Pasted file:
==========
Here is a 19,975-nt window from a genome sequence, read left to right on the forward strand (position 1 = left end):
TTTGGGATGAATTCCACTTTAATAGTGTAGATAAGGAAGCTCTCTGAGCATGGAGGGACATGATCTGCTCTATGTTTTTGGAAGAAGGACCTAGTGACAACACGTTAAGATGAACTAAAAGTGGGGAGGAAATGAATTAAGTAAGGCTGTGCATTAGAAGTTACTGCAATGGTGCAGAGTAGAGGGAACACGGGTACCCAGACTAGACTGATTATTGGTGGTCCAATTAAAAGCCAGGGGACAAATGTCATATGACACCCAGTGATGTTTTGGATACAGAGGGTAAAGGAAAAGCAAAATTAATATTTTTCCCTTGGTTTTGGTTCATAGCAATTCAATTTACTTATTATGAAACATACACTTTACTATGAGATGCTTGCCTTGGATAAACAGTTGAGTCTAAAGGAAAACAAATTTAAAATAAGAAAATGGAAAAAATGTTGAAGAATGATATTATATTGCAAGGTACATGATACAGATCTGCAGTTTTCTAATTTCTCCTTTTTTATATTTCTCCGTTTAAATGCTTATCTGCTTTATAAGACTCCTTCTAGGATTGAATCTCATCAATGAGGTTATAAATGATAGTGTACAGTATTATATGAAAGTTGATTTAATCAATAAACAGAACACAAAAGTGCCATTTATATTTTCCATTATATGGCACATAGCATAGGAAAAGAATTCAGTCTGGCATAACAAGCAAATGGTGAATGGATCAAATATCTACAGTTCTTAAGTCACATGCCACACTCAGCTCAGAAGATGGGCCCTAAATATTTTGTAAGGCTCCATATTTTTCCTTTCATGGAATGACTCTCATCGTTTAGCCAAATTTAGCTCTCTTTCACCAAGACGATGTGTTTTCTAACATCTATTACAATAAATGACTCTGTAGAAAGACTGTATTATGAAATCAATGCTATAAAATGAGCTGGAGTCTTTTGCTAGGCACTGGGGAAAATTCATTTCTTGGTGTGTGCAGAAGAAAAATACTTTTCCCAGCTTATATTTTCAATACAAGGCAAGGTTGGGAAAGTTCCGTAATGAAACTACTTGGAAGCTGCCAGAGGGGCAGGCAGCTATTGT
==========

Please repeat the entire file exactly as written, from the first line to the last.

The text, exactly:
Here is a 19,975-nt window from a genome sequence, read left to right on the forward strand (position 1 = left end):
TTTGGGATGAATTCCACTTTAATAGTGTAGATAAGGAAGCTCTCTGAGCATGGAGGGACATGATCTGCTCTATGTTTTTGGAAGAAGGACCTAGTGACAACACGTTAAGATGAACTAAAAGTGGGGAGGAAATGAATTAAGTAAGGCTGTGCATTAGAAGTTACTGCAATGGTGCAGAGTAGAGGGAACACGGGTACCCAGACTAGACTGATTATTGGTGGTCCAATTAAAAGCCAGGGGACAAATGTCATATGACACCCAGTGATGTTTTGGATACAGAGGGTAAAGGAAAAGCAAAATTAATATTTTTCCCTTGGTTTTGGTTCATAGCAATTCAATTTACTTATTATGAAACATACACTTTACTATGAGATGCTTGCCTTGGATAAACAGTTGAGTCTAAAGGAAAACAAATTTAAAATAAGAAAATGGAAAAAATGTTGAAGAATGATATTATATTGCAAGGTACATGATACAGATCTGCAGTTTTCTAATTTCTCCTTTTTTATATTTCTCCGTTTAAATGCTTATCTGCTTTATAAGACTCCTTCTAGGATTGAATCTCATCAATGAGGTTATAAATGATAGTGTACAGTATTATATGAAAGTTGATTTAATCAATAAACAGAACACAAAAGTGCCATTTATATTTTCCATTATATGGCACATAGCATAGGAAAAGAATTCAGTCTGGCATAACAAGCAAATGGTGAATGGATCAAATATCTACAGTTCTTAAGTCACATGCCACACTCAGCTCAGAAGATGGGCCCTAAATATTTTGTAAGGCTCCATATTTTTCCTTTCATGGAATGACTCTCATCGTTTAGCCAAATTTAGCTCTCTTTCACCAAGACGATGTGTTTTCTAACATCTATTACAATAAATGACTCTGTAGAAAGACTGTATTATGAAATCAATGCTATAAAATGAGCTGGAGTCTTTTGCTAGGCACTGGGGAAAATTCATTTCTTGGTGTGTGCAGAAGAAAAATACTTTTCCCAGCTTATATTTTCAATACAAGGCAAGGTTGGGAAAGTTCCGTAATGAAACTACTTGGAAGCTGCCAGAGGGGCAGGCAGCTATTGT